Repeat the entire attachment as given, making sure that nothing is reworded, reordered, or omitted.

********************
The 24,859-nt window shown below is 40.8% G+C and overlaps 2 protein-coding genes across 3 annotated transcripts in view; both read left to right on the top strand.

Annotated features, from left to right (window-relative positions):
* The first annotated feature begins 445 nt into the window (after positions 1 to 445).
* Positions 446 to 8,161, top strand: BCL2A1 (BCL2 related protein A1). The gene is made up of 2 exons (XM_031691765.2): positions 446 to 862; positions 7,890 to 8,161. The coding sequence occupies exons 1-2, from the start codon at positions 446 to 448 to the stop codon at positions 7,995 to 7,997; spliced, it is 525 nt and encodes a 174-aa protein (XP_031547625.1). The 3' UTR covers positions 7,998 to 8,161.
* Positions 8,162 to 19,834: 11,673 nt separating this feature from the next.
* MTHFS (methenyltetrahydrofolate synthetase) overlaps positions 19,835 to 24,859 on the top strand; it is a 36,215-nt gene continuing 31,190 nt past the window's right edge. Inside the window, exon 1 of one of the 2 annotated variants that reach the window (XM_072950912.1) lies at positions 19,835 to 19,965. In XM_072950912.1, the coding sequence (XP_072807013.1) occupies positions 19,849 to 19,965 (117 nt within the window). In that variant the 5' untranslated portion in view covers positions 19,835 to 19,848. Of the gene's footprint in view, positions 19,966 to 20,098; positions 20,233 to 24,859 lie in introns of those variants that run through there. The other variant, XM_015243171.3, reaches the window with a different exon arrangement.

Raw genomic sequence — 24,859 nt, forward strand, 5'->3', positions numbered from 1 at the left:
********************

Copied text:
The 24,859-nt window shown below is 40.8% G+C and overlaps 2 protein-coding genes across 3 annotated transcripts in view; both read left to right on the top strand.

Annotated features, from left to right (window-relative positions):
* The first annotated feature begins 445 nt into the window (after positions 1 to 445).
* Positions 446 to 8,161, top strand: BCL2A1 (BCL2 related protein A1). The gene is made up of 2 exons (XM_031691765.2): positions 446 to 862; positions 7,890 to 8,161. The coding sequence occupies exons 1-2, from the start codon at positions 446 to 448 to the stop codon at positions 7,995 to 7,997; spliced, it is 525 nt and encodes a 174-aa protein (XP_031547625.1). The 3' UTR covers positions 7,998 to 8,161.
* Positions 8,162 to 19,834: 11,673 nt separating this feature from the next.
* MTHFS (methenyltetrahydrofolate synthetase) overlaps positions 19,835 to 24,859 on the top strand; it is a 36,215-nt gene continuing 31,190 nt past the window's right edge. Inside the window, exon 1 of one of the 2 annotated variants that reach the window (XM_072950912.1) lies at positions 19,835 to 19,965. In XM_072950912.1, the coding sequence (XP_072807013.1) occupies positions 19,849 to 19,965 (117 nt within the window). In that variant the 5' untranslated portion in view covers positions 19,835 to 19,848. Of the gene's footprint in view, positions 19,966 to 20,098; positions 20,233 to 24,859 lie in introns of those variants that run through there. The other variant, XM_015243171.3, reaches the window with a different exon arrangement.

Raw genomic sequence — 24,859 nt, forward strand, 5'->3', positions numbered from 1 at the left: